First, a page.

Radar charts and PCA. The radar charts were designed with R, a free software environment for statistical computing and graphics (http://www.r-project.org/). The PCA and hierarchical clustering (HCL) analysis used the data of influenza virus immune responses. Data for all 8 parameters were available for 57 subjects. To stratify the population and visualize the clusters, we used a part of the TM4 software suite, the Multi Experiment Viewer, MeV (39). log10 values were normalized with MeV 4.7.4 software. The best division for the initial population was obtained for 3 clusters (inflexion point of the Figure of Merit; ref. 40). To cluster the data, e.g., to stratify the initial population, we ran the k-means clustering algorithm for 3 clusters and performed HCL analysis on the items in each cluster thus created (41). HCL analysis was done with complete linkage and Pearson correlation. Each cluster was then colored separately. A PCA was run and used to attribute the overall variability in the data to a reduced set of variables, that is, the principal components. We used the first 3 principal components to map each element into a 3D viewer. This mathematical operation reduces the dimensionality of the data and is a simple nonparametric method of extracting relevant information from a confusing/complex data set (42, 43). This analysis also helped to define the relevant signatures associated with infection or vaccination at the memory phase.
Statistics. We used the Mann-Whitney test to compare quantitative variables across groups, Kruskal-Wallis test for quantitative variables and Fisher’s exact test to compare 3 qualitative variables. Nonparametric Spearman correlations were used for tests of 2 quantitative variables. Statistical significance was set at P < 0.05. All statistical analyses were performed with SPSS statistical software 17.0, SAS 9.2 (SAS Institute Inc.), and Prism 5.0 or Microsoft Excel for Mac OS X was used for data handling and graphic representation.
Study approval. The trial was conducted in accordance with the latest amended version of the Declaration of Helsinki, Good Clinical Practice (GCP), and International Conference on Harmonisation (ICH) regulatory guidelines. The study protocol, its first amendment, and the informed consent and patient information forms were reviewed and approved by the independent Ethics Committee of Pitié-Salpêtrière Hospital (Approved by CPP Ile de France 3 N° ID-RCB: 2010-A00631-38). Written informed consent was obtained from each volunteer before study entry.
This study was supported by a grant from the Programme de Recherche, A(H1N1) coordinated by the Institut de Microbiologie et Maladies Infectieuses (IMMI, France). The study sponsor was not involved in the study design, monitoring, or in the data analysis or interpretation. Immunomonitoring analysis was funded by the Fondation pour la Recherche Médicale. B. Combadière is the recipient of an INSERM-Interface AP/HP award, and the Fondation pour la Recherche Médicale “Equipe.” We thank members of the REVA network and the GROG network and the dedicated pandemic consultation centers for selection and recruitment of the patients, and members of Memo-Flu-ARDS study group: Christian Dualé (INSERM CIC 501, Centre Hospitalier Universitaire, Clermont-Ferrand, France), Jean-Paul Bernard (Assistance Publique-Hôpitaux de Marseille, Marseille, France), René Robert (CHU de Poitiers, Service de Réanimation Médicale, Poitiers, France), Fabrice Lainé (CIC P-0203 de Rennes, Centre Hospitalier Universitaire de Rennes, Rennes, France), Louis Bernard (Médecine Interne et Maladies Infectieuses, Centre Hospitalier Régional Universitaire de Tours, Tours, France), Francois Bricaire (Infectious and Tropical Diseases Unit, Hôpital Pitié-Salpêtrière, AP/HP), Alain Combes (Service de Réanimation Médicale, Institut de Cardiologie, Groupe Hospitalier Pitié–Salpêtrière, AP/HP, Paris, France), Xavier Duval (CIC P-007, CHU Bichat-Claude Bernard, Paris, France), Stéphane Jaureguiberry (Unité des Maladies Infectieuses et Tropicales, Hôpital Pitié-Salpêtrière, AP/HP), Christian Perronne (Unité des Maladies Infectieuses et Tropicales, Hôpital Raymond Poincaré, AP/HP, Garches, France), Christophe Rapp (Service des Maladies Infectieuses et Tropicales, Hôpital d’Instruction des Armées Bégin, Saint Mandé, France), Dominique Salmon-Céron (Pôle de Médecine – Unité de Pathologie Infectieuse, Hôpital Cochin, AP/HP, Paris, France), and Daniel Vittecoq (Service des Maladies Infectieuses et Tropicales, Hôpital de Bicêtre, AP/HP, Le Kremlin-Bicêtre, Paris, France).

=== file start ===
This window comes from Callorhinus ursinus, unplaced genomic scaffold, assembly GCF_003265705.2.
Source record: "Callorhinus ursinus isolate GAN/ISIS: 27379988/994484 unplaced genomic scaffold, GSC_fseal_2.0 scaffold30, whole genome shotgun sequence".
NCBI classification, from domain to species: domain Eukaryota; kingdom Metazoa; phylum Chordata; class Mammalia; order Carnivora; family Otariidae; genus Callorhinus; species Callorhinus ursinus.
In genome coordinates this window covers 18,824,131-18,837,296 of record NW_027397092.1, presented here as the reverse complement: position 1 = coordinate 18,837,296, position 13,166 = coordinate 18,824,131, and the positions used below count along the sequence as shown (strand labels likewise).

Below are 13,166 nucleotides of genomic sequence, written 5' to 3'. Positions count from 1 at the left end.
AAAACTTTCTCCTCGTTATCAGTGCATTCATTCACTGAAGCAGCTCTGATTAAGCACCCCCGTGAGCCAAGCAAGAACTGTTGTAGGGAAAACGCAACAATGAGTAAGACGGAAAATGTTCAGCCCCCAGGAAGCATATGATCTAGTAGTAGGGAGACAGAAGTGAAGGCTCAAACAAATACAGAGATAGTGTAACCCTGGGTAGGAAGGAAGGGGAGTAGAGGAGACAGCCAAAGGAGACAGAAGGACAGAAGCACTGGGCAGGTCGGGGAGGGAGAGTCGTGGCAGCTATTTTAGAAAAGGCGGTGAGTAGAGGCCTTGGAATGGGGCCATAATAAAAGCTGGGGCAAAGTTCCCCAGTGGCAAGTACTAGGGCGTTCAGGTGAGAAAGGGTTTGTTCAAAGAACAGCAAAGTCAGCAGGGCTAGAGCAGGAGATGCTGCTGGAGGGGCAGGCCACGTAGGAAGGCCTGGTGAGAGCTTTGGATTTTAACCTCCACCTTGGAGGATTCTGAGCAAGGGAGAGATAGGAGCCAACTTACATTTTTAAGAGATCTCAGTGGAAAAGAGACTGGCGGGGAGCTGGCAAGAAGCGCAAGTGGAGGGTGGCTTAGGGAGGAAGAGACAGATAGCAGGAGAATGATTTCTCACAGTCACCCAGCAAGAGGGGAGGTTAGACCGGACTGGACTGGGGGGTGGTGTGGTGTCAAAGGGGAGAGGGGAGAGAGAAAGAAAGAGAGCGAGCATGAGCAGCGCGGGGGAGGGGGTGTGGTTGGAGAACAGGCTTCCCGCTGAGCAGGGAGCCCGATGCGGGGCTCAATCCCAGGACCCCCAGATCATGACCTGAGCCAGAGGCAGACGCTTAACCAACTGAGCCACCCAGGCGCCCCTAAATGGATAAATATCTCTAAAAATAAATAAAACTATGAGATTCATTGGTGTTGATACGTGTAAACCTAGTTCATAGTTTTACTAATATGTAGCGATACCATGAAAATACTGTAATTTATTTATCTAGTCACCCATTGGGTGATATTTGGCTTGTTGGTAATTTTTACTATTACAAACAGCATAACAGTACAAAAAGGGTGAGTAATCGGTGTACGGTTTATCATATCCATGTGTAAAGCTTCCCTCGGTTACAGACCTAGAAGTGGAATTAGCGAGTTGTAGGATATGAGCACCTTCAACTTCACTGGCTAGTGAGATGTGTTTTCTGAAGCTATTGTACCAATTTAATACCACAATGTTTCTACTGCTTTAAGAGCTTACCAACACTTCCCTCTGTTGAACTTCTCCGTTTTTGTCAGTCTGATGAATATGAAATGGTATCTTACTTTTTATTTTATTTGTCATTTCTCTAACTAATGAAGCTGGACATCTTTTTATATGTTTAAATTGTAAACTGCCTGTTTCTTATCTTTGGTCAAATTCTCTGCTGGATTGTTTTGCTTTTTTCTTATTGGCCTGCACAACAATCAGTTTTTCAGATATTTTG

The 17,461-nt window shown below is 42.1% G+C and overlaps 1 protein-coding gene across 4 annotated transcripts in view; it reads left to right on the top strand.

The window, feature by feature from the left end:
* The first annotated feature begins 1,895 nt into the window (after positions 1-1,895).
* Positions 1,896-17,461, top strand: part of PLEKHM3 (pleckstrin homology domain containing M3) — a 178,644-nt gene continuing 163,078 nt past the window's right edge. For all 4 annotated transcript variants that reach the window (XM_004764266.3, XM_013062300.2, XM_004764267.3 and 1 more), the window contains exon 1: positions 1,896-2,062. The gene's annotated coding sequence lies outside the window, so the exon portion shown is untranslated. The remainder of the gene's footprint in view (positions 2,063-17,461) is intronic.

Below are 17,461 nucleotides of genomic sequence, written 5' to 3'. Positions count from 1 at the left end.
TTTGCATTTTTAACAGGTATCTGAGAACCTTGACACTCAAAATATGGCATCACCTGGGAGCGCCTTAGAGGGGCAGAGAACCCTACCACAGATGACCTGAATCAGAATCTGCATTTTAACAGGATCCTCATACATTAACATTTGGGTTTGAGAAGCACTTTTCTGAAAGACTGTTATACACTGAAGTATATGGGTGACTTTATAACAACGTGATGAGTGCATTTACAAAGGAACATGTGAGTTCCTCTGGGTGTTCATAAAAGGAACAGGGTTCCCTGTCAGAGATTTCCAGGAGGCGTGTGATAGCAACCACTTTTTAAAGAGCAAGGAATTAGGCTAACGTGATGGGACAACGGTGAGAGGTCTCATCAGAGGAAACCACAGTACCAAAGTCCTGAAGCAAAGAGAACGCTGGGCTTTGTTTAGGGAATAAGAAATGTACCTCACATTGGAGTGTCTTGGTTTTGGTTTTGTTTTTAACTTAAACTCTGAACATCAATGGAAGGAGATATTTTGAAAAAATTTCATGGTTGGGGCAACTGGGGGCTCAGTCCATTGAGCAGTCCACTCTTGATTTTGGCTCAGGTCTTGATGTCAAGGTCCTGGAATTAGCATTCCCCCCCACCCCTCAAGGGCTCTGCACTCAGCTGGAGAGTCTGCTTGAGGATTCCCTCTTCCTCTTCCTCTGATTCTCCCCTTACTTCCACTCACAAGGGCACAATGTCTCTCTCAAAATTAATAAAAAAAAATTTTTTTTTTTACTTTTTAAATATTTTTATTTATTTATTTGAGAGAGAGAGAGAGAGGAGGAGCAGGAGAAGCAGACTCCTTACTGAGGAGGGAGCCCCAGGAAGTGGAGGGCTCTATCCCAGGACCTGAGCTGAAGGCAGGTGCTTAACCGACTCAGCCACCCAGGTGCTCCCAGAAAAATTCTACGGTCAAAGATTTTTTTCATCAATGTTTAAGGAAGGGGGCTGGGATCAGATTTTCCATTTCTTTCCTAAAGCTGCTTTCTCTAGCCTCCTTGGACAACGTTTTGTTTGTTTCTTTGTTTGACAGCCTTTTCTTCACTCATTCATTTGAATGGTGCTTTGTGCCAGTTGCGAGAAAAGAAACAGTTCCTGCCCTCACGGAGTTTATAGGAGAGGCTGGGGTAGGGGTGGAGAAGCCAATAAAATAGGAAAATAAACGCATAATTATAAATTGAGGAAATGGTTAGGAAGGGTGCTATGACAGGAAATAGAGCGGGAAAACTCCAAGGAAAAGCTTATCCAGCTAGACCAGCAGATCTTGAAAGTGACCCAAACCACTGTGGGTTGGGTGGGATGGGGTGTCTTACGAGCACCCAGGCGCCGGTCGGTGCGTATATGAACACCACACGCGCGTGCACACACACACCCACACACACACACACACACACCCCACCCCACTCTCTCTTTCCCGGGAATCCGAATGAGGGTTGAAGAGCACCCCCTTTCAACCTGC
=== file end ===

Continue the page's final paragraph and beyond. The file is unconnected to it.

Conflict of interest: Fabrice Carrat has received consulting fees from GlaxoSmithKline. Charles-Edouard Luyt has received consulting fees from Bayer and lecture fees from Thermo Fisher Scientific Brahms and GlaxoSmithKline. Behazine Combadiere has received consulting fees from Sanofi Pasteur MSD, Pfizer, and Merck. Sylvie van der Werf has received consulting fees from Danone through her research unit.
Citation for this article:J Clin Invest. 2014;124(7):3129–3136. doi:10.1172/JCI74565.